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Basic begonia care

Posted by aviolet6 7 (My Page) on
Wed, Feb 27, 13 at 10:41

Hi everyone, I'm hoping someone can give me some basic care instructions for growing begonias successfully indoors. I have gotten some a few times from Lowes, but they die within a short time. One I managed to keep alive at least 6 months, but it eventually died too. The ones I just bought are an Optimara variety, it starts with an E. Something like Elonia I think. (I'm at work right now and don't have the plant label in front of me). I also grow African Violets and have learned to grow them successfully. From what I've read, begonias need similiar care, but I can't keep them alive long enough to see what I'm not doing right. I've tried them with flourescent lighting and natural lighting. Can anyone tell me some step by step basic care info or send me to a site that will help? Thanks so much. I've also posted on the African Violet website to see if anyone there grows both successfully and can tell me similarities and differences...

Follow-Up Postings:

RE: Basic begonia care

You are probably talking about Elatior (hiemalis/rieger) begonias.

Most of these are treated as seasonal plants - buy them in bloom and when they start going downhill, throw them away.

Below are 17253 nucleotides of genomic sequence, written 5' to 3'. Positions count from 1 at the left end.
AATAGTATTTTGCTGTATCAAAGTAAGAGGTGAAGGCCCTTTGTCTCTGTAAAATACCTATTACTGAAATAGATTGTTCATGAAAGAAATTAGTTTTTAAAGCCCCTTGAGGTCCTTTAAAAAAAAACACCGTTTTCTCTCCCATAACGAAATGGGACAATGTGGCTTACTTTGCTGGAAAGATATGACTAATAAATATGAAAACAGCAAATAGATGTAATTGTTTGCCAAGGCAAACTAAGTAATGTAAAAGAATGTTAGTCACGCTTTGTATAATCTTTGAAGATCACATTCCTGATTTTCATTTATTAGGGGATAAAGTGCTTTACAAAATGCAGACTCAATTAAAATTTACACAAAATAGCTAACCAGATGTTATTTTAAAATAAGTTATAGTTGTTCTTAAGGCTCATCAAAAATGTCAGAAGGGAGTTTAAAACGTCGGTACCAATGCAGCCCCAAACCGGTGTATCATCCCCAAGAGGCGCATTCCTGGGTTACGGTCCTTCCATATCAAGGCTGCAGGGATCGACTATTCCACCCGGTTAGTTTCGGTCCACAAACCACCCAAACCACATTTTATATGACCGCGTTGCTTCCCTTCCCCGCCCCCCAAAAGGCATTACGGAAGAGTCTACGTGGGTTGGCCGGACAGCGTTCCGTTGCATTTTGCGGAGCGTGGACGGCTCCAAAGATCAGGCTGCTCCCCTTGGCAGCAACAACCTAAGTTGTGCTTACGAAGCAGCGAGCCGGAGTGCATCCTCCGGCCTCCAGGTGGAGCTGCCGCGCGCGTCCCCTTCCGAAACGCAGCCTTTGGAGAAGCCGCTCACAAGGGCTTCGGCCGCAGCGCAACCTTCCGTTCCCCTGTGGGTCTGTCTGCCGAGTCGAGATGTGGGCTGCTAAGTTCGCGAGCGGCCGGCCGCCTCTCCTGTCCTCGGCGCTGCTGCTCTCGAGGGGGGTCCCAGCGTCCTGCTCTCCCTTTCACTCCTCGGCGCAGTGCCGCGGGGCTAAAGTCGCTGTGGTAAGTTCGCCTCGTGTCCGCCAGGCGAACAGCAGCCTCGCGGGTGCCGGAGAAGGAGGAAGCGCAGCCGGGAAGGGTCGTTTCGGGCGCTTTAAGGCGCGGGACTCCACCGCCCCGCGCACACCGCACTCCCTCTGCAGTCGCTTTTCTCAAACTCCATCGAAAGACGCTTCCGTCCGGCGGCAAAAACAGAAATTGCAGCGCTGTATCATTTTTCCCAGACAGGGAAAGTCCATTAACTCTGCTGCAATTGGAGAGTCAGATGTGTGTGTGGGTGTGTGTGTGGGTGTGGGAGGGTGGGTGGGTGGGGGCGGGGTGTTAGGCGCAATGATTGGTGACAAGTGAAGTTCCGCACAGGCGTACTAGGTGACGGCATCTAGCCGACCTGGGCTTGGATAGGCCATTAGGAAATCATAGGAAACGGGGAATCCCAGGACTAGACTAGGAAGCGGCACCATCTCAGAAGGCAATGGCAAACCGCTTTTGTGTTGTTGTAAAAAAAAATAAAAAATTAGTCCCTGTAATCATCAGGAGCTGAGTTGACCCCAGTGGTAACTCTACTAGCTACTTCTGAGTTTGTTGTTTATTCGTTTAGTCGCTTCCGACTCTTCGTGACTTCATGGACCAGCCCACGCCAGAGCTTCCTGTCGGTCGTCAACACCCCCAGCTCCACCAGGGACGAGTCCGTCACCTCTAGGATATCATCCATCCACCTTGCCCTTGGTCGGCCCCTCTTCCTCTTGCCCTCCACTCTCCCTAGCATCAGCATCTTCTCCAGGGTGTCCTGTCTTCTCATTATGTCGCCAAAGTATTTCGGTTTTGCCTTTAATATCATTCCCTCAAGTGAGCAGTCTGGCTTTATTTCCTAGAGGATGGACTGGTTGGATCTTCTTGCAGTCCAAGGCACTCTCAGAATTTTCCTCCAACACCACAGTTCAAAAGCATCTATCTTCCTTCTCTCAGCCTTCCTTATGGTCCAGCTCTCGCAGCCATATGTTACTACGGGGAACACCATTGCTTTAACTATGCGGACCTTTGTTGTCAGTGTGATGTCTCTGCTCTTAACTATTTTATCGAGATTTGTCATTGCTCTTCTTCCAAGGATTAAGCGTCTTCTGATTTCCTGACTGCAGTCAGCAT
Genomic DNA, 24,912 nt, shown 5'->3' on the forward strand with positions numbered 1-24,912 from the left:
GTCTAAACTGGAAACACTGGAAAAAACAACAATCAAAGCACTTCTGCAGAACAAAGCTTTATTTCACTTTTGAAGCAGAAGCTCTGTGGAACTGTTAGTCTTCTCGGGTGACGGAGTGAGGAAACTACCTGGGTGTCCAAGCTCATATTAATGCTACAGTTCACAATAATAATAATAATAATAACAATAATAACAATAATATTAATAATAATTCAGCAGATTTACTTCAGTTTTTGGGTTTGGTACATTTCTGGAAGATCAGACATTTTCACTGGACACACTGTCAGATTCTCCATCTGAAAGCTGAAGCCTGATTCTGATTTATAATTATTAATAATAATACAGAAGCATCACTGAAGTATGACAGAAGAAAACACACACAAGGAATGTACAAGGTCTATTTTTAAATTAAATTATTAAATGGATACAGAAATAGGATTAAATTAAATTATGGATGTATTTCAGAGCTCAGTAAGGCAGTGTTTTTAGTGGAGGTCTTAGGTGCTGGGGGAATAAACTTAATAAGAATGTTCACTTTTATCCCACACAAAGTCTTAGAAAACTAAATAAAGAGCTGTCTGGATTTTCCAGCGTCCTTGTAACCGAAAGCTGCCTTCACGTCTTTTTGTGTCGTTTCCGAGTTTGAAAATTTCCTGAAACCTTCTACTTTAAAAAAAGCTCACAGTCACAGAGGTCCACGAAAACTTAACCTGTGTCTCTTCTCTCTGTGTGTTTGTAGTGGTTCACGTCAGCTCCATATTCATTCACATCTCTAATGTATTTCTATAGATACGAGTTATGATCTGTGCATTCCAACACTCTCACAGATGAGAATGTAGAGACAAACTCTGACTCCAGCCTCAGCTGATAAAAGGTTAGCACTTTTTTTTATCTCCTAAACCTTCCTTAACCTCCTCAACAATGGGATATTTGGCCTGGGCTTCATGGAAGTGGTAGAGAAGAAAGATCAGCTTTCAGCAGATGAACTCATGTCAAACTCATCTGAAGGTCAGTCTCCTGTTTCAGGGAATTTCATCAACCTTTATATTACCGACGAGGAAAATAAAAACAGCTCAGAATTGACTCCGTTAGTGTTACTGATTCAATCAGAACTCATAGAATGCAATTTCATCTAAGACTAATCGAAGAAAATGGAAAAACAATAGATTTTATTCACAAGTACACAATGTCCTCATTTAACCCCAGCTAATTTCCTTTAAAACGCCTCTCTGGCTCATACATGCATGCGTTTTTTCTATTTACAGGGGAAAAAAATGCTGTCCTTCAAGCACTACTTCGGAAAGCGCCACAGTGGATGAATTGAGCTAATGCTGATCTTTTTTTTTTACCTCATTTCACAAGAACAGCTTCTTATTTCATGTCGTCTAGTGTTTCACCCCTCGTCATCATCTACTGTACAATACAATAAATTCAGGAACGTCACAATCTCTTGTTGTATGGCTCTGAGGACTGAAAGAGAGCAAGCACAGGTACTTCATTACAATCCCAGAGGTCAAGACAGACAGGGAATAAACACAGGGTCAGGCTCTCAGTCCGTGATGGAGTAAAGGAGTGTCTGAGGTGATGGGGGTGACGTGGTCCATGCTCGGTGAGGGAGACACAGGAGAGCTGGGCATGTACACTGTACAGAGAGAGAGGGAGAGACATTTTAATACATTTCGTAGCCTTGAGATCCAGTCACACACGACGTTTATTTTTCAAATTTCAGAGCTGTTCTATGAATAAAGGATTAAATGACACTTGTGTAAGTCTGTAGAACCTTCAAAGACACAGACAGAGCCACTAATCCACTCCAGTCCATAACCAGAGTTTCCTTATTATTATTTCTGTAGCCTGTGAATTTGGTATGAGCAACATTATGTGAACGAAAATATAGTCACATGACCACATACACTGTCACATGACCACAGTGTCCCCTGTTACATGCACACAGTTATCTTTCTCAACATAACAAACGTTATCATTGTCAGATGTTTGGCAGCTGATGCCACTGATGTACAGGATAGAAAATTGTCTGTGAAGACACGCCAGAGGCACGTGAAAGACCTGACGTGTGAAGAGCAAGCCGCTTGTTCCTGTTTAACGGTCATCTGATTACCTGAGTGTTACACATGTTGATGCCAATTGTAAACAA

I'm sure you can keep them for more than one season but the care may be more than it is worth. Good light, regular watering and fertilizing, removal of old leaves, etc should keep it going for longer than a few months.

Here are some websites that may be helpful.

RE: Basic begonia care

RE: Basic begonia care

Probably because most members don't grow them?

Thanks for making those into links (I was too lazy to do it).

RE: Basic begonia care

Thanks to all who posted here for me. The begonias are doing ok so far. Maybe they needed more time to adjust to a new environment, and/or I bought ones previously that weren't adjusting well or were already diseased...

RE: Basic begonia care

Yes, some plants have problems adjusting from a nursery to the home environment. Light levels, watering routines, warmth, air movement, etc all are big changes for the new plant. I find the potting mix is often the difference that makes or breaks a new plant.

Often the best solution is to change the potting mix ASAP since the way you water versus the way the plants were watered at the nursery may affect the plant greatly. I find a lot of begonias are planted in a mix of too much peat and watering must be with a very light hand else the mix will stay wet much too long which may lead to rot and disease.

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